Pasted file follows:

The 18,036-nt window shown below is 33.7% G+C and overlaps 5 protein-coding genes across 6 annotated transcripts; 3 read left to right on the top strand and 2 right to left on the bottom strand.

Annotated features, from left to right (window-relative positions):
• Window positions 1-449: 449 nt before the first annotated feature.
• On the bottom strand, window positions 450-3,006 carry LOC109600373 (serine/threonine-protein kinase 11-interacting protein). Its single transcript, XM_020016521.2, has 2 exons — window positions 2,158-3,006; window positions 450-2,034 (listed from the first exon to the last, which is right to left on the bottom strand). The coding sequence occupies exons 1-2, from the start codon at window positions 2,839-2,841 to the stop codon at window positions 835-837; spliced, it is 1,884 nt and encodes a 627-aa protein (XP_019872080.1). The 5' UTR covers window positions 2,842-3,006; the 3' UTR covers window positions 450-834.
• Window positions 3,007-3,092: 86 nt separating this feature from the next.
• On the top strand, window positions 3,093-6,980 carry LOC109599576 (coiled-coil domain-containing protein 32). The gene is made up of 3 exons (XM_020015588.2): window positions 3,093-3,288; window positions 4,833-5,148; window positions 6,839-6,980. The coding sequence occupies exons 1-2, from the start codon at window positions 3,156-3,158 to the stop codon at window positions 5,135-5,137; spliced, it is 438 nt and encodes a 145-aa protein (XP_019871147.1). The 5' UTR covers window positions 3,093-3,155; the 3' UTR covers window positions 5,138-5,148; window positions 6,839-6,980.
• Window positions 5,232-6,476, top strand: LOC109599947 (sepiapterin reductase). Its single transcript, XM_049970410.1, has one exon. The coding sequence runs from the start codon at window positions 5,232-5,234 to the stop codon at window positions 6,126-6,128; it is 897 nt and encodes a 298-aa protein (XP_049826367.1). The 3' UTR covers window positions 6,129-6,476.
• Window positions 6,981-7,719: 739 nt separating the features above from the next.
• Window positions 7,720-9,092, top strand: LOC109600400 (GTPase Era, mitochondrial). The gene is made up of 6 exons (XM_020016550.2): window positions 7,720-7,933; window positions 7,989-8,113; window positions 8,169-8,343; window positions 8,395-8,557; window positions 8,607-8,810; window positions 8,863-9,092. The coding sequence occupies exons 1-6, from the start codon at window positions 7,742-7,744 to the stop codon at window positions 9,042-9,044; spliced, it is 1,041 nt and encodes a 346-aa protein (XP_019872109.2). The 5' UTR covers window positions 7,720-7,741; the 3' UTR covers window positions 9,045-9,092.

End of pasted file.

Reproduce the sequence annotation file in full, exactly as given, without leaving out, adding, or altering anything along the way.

The 18,036-nt window shown below is 33.7% G+C and overlaps 5 protein-coding genes across 6 annotated transcripts; 3 read left to right on the top strand and 2 right to left on the bottom strand.

Annotated features, from left to right (window-relative positions):
• Window positions 1-449: 449 nt before the first annotated feature.
• On the bottom strand, window positions 450-3,006 carry LOC109600373 (serine/threonine-protein kinase 11-interacting protein). Its single transcript, XM_020016521.2, has 2 exons — window positions 2,158-3,006; window positions 450-2,034 (listed from the first exon to the last, which is right to left on the bottom strand). The coding sequence occupies exons 1-2, from the start codon at window positions 2,839-2,841 to the stop codon at window positions 835-837; spliced, it is 1,884 nt and encodes a 627-aa protein (XP_019872080.1). The 5' UTR covers window positions 2,842-3,006; the 3' UTR covers window positions 450-834.
• Window positions 3,007-3,092: 86 nt separating this feature from the next.
• On the top strand, window positions 3,093-6,980 carry LOC109599576 (coiled-coil domain-containing protein 32). The gene is made up of 3 exons (XM_020015588.2): window positions 3,093-3,288; window positions 4,833-5,148; window positions 6,839-6,980. The coding sequence occupies exons 1-2, from the start codon at window positions 3,156-3,158 to the stop codon at window positions 5,135-5,137; spliced, it is 438 nt and encodes a 145-aa protein (XP_019871147.1). The 5' UTR covers window positions 3,093-3,155; the 3' UTR covers window positions 5,138-5,148; window positions 6,839-6,980.
• Window positions 5,232-6,476, top strand: LOC109599947 (sepiapterin reductase). Its single transcript, XM_049970410.1, has one exon. The coding sequence runs from the start codon at window positions 5,232-5,234 to the stop codon at window positions 6,126-6,128; it is 897 nt and encodes a 298-aa protein (XP_049826367.1). The 3' UTR covers window positions 6,129-6,476.
• Window positions 6,981-7,719: 739 nt separating the features above from the next.
• Window positions 7,720-9,092, top strand: LOC109600400 (GTPase Era, mitochondrial). The gene is made up of 6 exons (XM_020016550.2): window positions 7,720-7,933; window positions 7,989-8,113; window positions 8,169-8,343; window positions 8,395-8,557; window positions 8,607-8,810; window positions 8,863-9,092. The coding sequence occupies exons 1-6, from the start codon at window positions 7,742-7,744 to the stop codon at window positions 9,042-9,044; spliced, it is 1,041 nt and encodes a 346-aa protein (XP_019872109.2). The 5' UTR covers window positions 7,720-7,741; the 3' UTR covers window positions 9,045-9,092.